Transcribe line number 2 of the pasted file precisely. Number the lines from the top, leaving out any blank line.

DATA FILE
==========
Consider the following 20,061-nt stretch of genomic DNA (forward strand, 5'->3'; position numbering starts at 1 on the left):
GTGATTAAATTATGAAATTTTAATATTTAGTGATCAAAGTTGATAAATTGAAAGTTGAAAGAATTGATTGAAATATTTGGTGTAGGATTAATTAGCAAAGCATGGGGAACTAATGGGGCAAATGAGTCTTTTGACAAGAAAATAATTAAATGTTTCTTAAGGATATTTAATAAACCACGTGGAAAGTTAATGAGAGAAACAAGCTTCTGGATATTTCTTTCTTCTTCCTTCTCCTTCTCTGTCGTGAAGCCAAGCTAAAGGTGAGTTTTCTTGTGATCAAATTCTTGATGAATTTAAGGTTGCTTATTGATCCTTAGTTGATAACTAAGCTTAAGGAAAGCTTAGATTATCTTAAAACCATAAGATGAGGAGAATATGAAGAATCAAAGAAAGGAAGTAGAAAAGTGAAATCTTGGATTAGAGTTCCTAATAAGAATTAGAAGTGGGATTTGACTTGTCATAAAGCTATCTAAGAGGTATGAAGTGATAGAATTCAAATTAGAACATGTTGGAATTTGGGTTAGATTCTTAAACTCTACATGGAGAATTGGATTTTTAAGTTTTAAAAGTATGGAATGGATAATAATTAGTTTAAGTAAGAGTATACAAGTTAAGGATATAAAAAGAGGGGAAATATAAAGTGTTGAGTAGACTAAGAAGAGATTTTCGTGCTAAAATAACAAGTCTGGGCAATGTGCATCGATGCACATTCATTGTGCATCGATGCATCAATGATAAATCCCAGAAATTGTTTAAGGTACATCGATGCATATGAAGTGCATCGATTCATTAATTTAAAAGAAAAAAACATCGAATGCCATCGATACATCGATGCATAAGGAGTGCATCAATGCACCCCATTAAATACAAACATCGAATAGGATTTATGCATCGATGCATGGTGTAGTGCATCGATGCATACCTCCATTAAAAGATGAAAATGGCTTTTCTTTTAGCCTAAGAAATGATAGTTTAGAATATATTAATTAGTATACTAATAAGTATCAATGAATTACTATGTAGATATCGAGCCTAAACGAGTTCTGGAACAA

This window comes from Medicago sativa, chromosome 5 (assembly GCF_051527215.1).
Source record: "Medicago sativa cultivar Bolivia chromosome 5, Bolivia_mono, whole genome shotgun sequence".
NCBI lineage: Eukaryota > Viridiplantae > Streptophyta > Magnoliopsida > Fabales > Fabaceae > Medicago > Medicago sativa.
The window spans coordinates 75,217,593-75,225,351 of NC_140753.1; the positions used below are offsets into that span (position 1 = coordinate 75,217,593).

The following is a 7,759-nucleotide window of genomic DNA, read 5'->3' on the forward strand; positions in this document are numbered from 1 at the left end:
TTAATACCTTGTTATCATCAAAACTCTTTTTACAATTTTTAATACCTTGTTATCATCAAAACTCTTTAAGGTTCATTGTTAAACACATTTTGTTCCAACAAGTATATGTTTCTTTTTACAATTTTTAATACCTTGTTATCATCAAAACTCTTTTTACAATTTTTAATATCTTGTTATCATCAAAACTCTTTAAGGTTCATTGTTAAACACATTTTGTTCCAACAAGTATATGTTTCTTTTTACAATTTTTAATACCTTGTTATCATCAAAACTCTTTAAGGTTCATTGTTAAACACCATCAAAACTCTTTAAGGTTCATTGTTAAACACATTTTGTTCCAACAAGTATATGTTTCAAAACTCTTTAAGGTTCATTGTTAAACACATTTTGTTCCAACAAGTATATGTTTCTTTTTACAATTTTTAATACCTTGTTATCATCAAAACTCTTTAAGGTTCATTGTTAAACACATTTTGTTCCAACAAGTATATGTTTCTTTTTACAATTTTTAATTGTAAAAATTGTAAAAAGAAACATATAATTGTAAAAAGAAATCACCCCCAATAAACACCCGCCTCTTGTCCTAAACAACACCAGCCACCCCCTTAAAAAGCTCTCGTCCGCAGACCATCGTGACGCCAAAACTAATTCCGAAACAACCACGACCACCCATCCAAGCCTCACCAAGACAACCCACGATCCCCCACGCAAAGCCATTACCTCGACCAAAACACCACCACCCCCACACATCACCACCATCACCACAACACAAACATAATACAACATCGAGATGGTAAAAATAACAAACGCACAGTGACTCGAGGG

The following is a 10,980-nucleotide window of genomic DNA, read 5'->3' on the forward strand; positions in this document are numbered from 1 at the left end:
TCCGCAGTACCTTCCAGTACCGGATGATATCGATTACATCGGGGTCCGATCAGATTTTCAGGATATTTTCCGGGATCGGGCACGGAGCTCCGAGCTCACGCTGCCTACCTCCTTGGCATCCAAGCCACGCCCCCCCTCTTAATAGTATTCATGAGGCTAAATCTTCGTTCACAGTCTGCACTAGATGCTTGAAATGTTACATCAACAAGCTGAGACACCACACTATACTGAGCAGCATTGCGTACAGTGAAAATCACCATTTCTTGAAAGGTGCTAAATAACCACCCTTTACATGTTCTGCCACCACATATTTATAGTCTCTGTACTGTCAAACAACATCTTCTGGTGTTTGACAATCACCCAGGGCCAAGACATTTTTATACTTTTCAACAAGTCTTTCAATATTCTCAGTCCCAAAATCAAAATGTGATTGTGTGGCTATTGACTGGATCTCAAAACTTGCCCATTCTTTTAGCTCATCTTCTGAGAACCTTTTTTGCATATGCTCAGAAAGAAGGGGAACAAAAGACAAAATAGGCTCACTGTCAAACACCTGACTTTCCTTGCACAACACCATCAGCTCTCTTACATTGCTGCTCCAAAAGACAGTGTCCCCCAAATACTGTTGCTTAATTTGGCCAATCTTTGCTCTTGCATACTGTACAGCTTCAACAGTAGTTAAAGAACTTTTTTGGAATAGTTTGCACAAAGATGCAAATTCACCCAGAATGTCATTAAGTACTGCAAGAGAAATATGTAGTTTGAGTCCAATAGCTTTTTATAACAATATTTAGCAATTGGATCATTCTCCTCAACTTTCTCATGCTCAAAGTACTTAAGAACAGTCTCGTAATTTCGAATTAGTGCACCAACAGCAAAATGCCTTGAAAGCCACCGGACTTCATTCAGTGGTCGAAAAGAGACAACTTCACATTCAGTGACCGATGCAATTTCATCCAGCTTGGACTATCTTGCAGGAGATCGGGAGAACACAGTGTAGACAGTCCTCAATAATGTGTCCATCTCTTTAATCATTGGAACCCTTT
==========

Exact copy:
GTGATTAAATTATGAAATTTTAATATTTAGTGATCAAAGTTGATAAATTGAAAGTTGAAAGAATTGATTGAAATATTTGGTGTAGGATTAATTAGCAAAGCATGGGGAACTAATGGGGCAAATGAGTCTTTTGACAAGAAAATAATTAAATGTTTCTTAAGGATATTTAATAAACCACGTGGAAAGTTAATGAGAGAAACAAGCTTCTGGATATTTCTTTCTTCTTCCTTCTCCTTCTCTGTCGTGAAGCCAAGCTAAAGGTGAGTTTTCTTGTGATCAAATTCTTGATGAATTTAAGGTTGCTTATTGATCCTTAGTTGATAACTAAGCTTAAGGAAAGCTTAGATTATCTTAAAACCATAAGATGAGGAGAATATGAAGAATCAAAGAAAGGAAGTAGAAAAGTGAAATCTTGGATTAGAGTTCCTAATAAGAATTAGAAGTGGGATTTGACTTGTCATAAAGCTATCTAAGAGGTATGAAGTGATAGAATTCAAATTAGAACATGTTGGAATTTGGGTTAGATTCTTAAACTCTACATGGAGAATTGGATTTTTAAGTTTTAAAAGTATGGAATGGATAATAATTAGTTTAAGTAAGAGTATACAAGTTAAGGATATAAAAAGAGGGGAAATATAAAGTGTTGAGTAGACTAAGAAGAGATTTTCGTGCTAAAATAACAAGTCTGGGCAATGTGCATCGATGCACATTCATTGTGCATCGATGCATCAATGATAAATCCCAGAAATTGTTTAAGGTACATCGATGCATATGAAGTGCATCGATTCATTAATTTAAAAGAAAAAAACATCGAATGCCATCGATACATCGATGCATAAGGAGTGCATCAATGCACCCCATTAAATACAAACATCGAATAGGATTTATGCATCGATGCATGGTGTAGTGCATCGATGCATACCTCCATTAAAAGATGAAAATGGCTTTTCTTTTAGCCTAAGAAATGATAGTTTAGAATATATTAATTAGTATACTAATAAGTATCAATGAATTACTATGTAGATATCGAGCCTAAACGAGTTCTGGAACAA